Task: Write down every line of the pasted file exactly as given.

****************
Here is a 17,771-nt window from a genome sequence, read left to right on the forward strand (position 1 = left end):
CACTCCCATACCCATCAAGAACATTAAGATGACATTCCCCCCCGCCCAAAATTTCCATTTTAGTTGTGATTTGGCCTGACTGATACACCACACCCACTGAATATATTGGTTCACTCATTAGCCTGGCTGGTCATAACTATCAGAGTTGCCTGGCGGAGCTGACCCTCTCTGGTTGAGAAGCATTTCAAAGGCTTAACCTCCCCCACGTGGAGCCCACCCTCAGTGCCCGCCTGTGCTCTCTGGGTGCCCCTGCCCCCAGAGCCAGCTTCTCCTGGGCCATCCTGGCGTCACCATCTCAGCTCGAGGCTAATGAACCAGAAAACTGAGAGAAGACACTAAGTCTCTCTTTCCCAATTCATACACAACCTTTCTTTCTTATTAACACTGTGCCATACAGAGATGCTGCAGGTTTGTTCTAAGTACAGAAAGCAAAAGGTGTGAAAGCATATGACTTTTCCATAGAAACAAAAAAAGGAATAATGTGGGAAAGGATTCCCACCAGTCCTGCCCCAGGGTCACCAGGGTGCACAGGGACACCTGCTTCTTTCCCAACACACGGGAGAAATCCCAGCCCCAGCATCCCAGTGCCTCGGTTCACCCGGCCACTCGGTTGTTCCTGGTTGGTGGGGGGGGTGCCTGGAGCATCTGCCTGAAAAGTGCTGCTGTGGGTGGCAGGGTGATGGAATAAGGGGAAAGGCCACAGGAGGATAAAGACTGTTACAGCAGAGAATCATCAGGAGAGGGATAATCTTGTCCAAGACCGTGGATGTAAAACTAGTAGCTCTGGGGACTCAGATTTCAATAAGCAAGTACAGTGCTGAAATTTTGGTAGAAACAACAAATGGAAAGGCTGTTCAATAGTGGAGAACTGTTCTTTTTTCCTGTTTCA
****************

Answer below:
Here is a 17,771-nt window from a genome sequence, read left to right on the forward strand (position 1 = left end):
CACTCCCATACCCATCAAGAACATTAAGATGACATTCCCCCCCGCCCAAAATTTCCATTTTAGTTGTGATTTGGCCTGACTGATACACCACACCCACTGAATATATTGGTTCACTCATTAGCCTGGCTGGTCATAACTATCAGAGTTGCCTGGCGGAGCTGACCCTCTCTGGTTGAGAAGCATTTCAAAGGCTTAACCTCCCCCACGTGGAGCCCACCCTCAGTGCCCGCCTGTGCTCTCTGGGTGCCCCTGCCCCCAGAGCCAGCTTCTCCTGGGCCATCCTGGCGTCACCATCTCAGCTCGAGGCTAATGAACCAGAAAACTGAGAGAAGACACTAAGTCTCTCTTTCCCAATTCATACACAACCTTTCTTTCTTATTAACACTGTGCCATACAGAGATGCTGCAGGTTTGTTCTAAGTACAGAAAGCAAAAGGTGTGAAAGCATATGACTTTTCCATAGAAACAAAAAAAGGAATAATGTGGGAAAGGATTCCCACCAGTCCTGCCCCAGGGTCACCAGGGTGCACAGGGACACCTGCTTCTTTCCCAACACACGGGAGAAATCCCAGCCCCAGCATCCCAGTGCCTCGGTTCACCCGGCCACTCGGTTGTTCCTGGTTGGTGGGGGGGGTGCCTGGAGCATCTGCCTGAAAAGTGCTGCTGTGGGTGGCAGGGTGATGGAATAAGGGGAAAGGCCACAGGAGGATAAAGACTGTTACAGCAGAGAATCATCAGGAGAGGGATAATCTTGTCCAAGACCGTGGATGTAAAACTAGTAGCTCTGGGGACTCAGATTTCAATAAGCAAGTACAGTGCTGAAATTTTGGTAGAAACAACAAATGGAAAGGCTGTTCAATAGTGGAGAACTGTTCTTTTTTCCTGTTTCA